So what does it all mean? First, Macocia is correct in asserting that teams often opt to select offensive linemen in the first round of the draft. It makes sense as the offensive line is an easy place for teams to meet the Canadian ratio requirements while maintaining flexibility for the playmaker roles of QB, RB, WR, etc.

Well, there is some truth to the idea that first-round pick will have an immediate impact. Roughly one-third of first-round picks will start the first game of the season. However, interestingly enough over half of the third-round picks end up starting in their first season. That means there is a pretty good percentage chance that a third-round pick will end up helping a team before the playoffs of their first year. However, as we look at current starters the first-round picks seem to have better luck sticking in the starting role. So all in all Kavis Reed is correct in claiming there is value in the third round of the draft but at first glance, it doesn’t appear to mitigate losing a first-round pick.

“Trade Secrets”

Here is where things get interesting. I included players that were drafted by Canadian Football League teams but never played in the league because they were immediately picked up by a National Football League team. Teams will often take flyers on players that could potentially stick south of the border with the hope that the player goes un-drafted or doesn’t make a practice roster.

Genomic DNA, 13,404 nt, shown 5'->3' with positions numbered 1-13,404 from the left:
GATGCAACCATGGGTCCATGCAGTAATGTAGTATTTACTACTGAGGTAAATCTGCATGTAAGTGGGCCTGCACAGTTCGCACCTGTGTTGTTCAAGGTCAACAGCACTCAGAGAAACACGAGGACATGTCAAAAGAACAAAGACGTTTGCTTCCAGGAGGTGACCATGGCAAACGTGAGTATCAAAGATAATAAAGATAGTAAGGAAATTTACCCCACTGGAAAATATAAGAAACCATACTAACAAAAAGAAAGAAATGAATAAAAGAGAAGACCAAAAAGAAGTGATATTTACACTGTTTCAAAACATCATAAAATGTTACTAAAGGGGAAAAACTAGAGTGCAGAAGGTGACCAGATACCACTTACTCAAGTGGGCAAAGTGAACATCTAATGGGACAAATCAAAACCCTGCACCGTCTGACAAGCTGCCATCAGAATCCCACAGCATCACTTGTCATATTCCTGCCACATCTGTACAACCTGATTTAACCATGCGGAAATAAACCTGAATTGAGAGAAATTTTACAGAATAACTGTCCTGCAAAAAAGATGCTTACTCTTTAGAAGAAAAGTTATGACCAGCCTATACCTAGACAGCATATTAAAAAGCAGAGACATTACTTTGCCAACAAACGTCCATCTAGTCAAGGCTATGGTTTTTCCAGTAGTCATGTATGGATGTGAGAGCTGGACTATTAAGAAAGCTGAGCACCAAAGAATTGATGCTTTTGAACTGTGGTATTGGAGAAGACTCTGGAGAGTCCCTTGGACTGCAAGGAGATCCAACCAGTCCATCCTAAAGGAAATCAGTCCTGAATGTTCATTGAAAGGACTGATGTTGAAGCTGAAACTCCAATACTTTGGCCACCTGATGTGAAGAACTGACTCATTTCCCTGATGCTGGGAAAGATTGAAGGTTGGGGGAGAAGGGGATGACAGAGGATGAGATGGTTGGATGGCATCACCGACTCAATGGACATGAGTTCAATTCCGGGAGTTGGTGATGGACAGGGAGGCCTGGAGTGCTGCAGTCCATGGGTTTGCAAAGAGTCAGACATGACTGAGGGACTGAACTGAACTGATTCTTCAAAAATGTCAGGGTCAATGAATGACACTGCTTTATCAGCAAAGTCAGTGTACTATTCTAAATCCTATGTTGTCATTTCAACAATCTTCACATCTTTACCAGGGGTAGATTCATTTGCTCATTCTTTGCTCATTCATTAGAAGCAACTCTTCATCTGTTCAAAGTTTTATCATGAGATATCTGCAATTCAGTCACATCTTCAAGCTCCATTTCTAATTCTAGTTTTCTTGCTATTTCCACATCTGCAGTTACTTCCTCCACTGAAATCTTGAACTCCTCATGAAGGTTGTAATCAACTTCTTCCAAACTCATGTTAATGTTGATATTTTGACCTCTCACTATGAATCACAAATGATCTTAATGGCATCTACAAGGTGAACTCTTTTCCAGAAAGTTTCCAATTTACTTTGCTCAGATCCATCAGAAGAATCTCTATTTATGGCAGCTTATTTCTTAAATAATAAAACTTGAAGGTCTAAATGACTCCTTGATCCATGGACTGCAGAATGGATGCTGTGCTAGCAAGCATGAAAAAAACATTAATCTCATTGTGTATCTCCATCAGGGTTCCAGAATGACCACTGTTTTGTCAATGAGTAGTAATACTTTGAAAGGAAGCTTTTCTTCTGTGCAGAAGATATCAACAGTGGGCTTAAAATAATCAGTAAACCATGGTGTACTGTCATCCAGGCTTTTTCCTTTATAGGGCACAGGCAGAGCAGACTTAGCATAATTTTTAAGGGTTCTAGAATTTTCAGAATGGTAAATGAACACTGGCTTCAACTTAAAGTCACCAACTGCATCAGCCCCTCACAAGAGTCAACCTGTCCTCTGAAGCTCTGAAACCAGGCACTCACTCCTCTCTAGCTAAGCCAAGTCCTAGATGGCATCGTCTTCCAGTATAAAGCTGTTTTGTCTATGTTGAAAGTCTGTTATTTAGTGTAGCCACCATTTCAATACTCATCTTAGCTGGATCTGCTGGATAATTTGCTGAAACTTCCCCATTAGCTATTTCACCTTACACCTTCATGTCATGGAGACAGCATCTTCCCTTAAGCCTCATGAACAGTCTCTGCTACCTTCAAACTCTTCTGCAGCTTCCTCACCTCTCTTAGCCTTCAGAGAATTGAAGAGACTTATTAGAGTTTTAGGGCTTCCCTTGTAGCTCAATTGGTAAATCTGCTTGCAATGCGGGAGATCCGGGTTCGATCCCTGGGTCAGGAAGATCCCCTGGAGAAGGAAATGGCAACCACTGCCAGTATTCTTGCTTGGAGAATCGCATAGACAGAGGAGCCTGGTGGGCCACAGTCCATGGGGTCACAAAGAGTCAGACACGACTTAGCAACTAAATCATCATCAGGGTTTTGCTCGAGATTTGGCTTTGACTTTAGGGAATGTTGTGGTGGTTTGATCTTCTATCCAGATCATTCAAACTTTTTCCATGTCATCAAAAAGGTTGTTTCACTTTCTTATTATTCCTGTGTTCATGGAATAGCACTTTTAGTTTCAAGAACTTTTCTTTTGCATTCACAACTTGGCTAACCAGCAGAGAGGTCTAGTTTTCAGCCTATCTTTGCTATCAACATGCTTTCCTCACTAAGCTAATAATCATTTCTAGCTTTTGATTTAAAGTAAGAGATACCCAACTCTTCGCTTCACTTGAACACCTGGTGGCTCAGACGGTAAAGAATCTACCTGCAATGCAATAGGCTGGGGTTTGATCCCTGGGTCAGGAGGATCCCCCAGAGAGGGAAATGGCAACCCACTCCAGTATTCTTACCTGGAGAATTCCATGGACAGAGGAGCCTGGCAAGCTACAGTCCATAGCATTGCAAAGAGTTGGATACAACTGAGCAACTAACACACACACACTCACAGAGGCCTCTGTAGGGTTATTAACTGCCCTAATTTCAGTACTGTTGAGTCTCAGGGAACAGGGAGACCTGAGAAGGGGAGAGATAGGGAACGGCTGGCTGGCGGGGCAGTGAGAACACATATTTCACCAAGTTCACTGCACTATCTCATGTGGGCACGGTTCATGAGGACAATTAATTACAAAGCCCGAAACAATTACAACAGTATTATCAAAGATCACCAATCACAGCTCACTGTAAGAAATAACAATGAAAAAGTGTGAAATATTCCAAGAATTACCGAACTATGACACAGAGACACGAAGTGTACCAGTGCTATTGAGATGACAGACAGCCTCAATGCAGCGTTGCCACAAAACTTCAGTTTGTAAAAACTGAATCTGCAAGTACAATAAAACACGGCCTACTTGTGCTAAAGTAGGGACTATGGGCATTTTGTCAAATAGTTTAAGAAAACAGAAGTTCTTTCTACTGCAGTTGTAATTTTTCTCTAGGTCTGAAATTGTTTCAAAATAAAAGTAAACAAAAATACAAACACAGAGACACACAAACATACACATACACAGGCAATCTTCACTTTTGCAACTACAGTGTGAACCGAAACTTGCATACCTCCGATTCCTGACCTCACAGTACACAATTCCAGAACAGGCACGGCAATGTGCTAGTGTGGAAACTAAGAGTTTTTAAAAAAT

Here is where Kavis Reed may be onto something. It appears that the third round and below is where Canadian Football League teams start to become comfortable betting on potential Canadian NFL prospects. In the data set above, there was one player in the first round who went to the NFL and three in the third round. Let’s take their numbers out of the total equation and compare the rounds again.

Adjusted for Canadian NFL Players

1st Round Selection 3rd Round Selection
Started Immediately 36% 9%
Started within 1st year 80% 61%
Current Starter 60% 39%
Still Active 80% 70%


Reed is onto something

Look at that! While the chance of a third-round pick immediately starting the following season is still low the chance of them starting in the first year rises to 61%. Over 70% are still active in the league and almost 40% of the players are currently starting.

Now imagine that you pursue a draft strategy of avoiding any chances on Canadian NFL prospects. That decreases your total pool to pick from but overall is a boon for your chances of snagging a player that not only starts in their draft year but will most likely be with your organization over the years to come. This would also leave you free to deal your higher picks for impact players to turn around a losing season (Manziel trade, impact TBD) or to give them up in the supplemental draft. Just like Montreal did for Tyler Johnstone. 

While many people may deride Kavis Reed’s abilities as a general manager, there may be a method to his madness. A value in the third-round indeed.